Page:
Poker pro Allen Kessler is a poker tournament structure stickler and when he found out that the World Poker Tour was planning on implementing their unique 'quantum reload’ feature into the $4M guaranteed Legends of Poker Main Event, he said “enough is enough.”
This year, I have made the decision to boycott their series. It was not an easy decision, but I cannot support their concept called “quantum reload”.
Kessler authored a lengthy post, aimed at WPT officials, over at mega-forum Two Plus Two railing against the patented re-entry formula that lets players pay a premium to enter a tournament at a deeper stage, with some number of chips, even if they’ve been busted out. Here’s how Kessler explains it:
Players at the Bike are able to enter once per $3500 flight with 30000 starting chips. Players who don’t make it through to day two, or who simply don’t want to play day one at all, have an option to buy in directly to day 2 for $10,000 and join the advancing player field from day 1. The bike has changed what this $10k will buy several times. I’ve seen 100k in chips, “avg stack” and 60bb stack all mentioned.
So essentially, you pay a higher price, you get the advantage of advancing to a later stage. It juices the prize pool but also gives a free pass to those who can afford it.
Kessler’s not having it. He thinks that this is one of those “bad for poker” inventions that is going to kill the game long term. It de-incentivizes grinders to take on the pros…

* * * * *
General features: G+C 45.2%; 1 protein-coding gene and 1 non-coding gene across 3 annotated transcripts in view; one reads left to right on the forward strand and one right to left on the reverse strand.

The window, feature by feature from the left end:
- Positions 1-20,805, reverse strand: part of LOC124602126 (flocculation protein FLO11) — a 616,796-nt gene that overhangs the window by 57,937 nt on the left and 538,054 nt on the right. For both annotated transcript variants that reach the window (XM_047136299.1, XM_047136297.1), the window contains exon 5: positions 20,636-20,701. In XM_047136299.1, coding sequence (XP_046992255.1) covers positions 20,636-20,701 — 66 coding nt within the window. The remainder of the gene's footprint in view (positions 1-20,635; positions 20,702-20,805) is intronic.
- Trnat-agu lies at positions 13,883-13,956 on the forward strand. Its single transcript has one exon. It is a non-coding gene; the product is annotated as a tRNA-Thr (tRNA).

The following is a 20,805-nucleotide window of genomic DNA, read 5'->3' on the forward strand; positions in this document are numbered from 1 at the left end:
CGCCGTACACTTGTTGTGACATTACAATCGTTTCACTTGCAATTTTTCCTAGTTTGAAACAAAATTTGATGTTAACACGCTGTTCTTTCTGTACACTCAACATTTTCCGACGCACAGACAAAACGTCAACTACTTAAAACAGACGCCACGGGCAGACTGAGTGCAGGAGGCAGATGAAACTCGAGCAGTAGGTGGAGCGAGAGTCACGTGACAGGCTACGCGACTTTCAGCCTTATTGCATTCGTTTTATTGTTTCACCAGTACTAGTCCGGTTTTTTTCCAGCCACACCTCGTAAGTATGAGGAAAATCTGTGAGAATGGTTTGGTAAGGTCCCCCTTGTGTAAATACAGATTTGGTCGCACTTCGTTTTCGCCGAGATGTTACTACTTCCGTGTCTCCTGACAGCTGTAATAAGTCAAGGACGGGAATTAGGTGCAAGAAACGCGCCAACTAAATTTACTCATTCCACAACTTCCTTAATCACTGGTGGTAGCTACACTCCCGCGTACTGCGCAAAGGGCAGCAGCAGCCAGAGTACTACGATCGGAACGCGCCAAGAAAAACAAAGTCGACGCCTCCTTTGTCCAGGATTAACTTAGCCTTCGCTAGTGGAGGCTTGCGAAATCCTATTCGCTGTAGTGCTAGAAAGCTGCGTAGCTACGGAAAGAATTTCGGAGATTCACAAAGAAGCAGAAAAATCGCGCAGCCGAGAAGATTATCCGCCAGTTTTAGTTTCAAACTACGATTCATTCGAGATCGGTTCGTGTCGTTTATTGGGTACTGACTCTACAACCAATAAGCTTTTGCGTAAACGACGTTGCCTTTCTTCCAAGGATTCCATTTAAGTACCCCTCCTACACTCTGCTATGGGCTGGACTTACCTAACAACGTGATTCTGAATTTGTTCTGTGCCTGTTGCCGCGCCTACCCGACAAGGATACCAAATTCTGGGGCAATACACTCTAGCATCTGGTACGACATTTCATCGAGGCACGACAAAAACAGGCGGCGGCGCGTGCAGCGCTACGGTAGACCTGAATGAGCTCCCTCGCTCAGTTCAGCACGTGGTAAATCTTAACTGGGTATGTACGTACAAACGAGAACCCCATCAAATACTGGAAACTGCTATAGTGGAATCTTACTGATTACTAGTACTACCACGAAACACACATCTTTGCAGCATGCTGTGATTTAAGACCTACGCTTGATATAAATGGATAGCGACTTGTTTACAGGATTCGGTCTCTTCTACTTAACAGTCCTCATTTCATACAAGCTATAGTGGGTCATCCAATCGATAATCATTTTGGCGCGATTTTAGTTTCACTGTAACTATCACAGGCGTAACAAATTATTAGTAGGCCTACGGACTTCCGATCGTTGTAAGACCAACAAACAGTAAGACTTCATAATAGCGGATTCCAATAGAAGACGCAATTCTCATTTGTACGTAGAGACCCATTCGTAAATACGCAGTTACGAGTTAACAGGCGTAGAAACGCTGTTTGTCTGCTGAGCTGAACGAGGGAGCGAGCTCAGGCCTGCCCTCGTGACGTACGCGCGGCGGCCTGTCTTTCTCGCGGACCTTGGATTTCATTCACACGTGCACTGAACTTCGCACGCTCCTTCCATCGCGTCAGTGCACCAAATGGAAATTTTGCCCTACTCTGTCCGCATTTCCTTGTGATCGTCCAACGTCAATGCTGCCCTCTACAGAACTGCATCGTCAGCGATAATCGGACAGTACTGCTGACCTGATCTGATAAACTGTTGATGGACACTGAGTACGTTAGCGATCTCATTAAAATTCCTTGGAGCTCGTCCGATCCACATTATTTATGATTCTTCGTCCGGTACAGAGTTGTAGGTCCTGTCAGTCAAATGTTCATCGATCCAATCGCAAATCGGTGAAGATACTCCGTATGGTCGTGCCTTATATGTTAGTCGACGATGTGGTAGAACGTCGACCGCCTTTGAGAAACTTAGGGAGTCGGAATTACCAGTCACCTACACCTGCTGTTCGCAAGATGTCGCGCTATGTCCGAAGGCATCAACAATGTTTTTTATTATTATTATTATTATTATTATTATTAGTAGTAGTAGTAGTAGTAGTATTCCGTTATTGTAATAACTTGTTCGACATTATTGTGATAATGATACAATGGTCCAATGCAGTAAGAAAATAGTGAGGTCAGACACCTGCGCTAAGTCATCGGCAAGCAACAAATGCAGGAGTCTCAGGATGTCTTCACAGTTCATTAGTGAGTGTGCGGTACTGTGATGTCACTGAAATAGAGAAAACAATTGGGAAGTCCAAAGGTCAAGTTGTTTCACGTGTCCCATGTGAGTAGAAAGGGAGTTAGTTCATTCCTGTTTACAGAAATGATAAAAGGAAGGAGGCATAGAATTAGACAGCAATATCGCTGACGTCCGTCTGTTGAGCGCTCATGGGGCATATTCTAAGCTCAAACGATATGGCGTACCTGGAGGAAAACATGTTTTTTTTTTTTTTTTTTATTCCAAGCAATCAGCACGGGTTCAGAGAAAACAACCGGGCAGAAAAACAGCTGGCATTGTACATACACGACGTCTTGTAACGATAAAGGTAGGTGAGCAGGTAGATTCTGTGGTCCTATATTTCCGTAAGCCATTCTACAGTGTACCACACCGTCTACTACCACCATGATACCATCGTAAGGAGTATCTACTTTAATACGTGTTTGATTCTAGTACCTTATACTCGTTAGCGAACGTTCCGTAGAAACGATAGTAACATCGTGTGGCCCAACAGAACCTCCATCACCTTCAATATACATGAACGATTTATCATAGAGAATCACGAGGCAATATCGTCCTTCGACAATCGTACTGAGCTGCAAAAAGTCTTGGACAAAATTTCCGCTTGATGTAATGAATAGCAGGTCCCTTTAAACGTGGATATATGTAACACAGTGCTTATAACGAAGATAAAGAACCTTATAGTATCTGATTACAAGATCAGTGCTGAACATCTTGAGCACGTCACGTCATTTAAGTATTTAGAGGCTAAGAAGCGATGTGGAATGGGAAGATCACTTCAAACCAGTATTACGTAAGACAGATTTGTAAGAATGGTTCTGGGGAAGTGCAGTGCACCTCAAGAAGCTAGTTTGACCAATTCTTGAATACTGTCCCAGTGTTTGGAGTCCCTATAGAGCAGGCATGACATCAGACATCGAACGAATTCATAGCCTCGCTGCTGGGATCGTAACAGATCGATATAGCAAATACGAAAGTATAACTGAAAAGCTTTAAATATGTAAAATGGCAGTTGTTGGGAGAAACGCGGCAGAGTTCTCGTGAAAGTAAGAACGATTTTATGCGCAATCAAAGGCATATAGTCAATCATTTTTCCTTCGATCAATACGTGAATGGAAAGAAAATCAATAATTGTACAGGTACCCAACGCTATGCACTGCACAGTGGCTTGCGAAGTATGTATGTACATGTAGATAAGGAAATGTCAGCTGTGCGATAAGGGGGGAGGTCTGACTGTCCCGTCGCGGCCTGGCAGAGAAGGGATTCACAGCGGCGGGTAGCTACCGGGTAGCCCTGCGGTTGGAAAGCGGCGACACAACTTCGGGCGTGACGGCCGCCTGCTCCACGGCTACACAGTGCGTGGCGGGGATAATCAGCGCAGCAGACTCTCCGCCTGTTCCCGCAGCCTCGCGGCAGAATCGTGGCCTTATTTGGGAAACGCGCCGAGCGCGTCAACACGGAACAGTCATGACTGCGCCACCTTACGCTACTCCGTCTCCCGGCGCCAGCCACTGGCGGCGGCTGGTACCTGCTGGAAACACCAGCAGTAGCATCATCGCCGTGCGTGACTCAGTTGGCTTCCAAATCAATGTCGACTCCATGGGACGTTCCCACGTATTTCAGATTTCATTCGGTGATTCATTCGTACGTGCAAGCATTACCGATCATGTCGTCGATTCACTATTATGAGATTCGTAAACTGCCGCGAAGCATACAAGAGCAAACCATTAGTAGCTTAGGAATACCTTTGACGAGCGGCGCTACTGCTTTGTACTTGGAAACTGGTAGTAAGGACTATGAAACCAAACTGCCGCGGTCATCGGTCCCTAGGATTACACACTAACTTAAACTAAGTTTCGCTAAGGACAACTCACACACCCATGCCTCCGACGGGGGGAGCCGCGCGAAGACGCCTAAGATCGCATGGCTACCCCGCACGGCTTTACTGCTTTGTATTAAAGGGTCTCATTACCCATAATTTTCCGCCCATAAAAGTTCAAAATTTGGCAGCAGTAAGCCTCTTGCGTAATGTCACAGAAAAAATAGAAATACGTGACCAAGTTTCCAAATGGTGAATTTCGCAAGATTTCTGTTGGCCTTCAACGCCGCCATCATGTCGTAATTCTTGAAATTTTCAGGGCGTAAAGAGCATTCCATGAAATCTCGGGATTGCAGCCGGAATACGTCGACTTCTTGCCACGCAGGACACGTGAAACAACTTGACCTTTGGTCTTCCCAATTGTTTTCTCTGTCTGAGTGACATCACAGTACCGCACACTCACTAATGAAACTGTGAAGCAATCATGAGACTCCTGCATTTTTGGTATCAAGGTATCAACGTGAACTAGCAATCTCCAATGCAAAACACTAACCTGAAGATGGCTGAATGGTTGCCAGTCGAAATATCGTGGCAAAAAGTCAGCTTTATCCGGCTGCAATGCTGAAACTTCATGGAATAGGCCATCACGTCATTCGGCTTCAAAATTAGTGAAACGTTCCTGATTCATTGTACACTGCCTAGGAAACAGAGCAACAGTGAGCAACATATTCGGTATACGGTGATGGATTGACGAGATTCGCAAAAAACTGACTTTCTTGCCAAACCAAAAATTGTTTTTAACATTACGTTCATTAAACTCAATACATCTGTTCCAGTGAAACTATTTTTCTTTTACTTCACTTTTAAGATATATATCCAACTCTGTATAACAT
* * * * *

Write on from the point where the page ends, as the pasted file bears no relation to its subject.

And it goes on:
Imagine you are a local l.a. grinder. You win a satellite, you’re playing day 1c and knock out a tough opponent, Brian Rast. You have slightly less than an average stack but are pleased to have made day 2, and to have eliminated a tough opponent. You come back for day 2, find your seat, and there’s Brian directly to your left, and with more chips than you, even though you already eliminated him.
This scenario will happen multiple times. Players that made it through to day 2 will have to knock out the higher echelon players an extra time, and this time the skilled players have bought an even bigger stack.
What do you think? Is “quantum reload” a big poker money grab from those who can afford it or an option akin to a level of service? Let us know.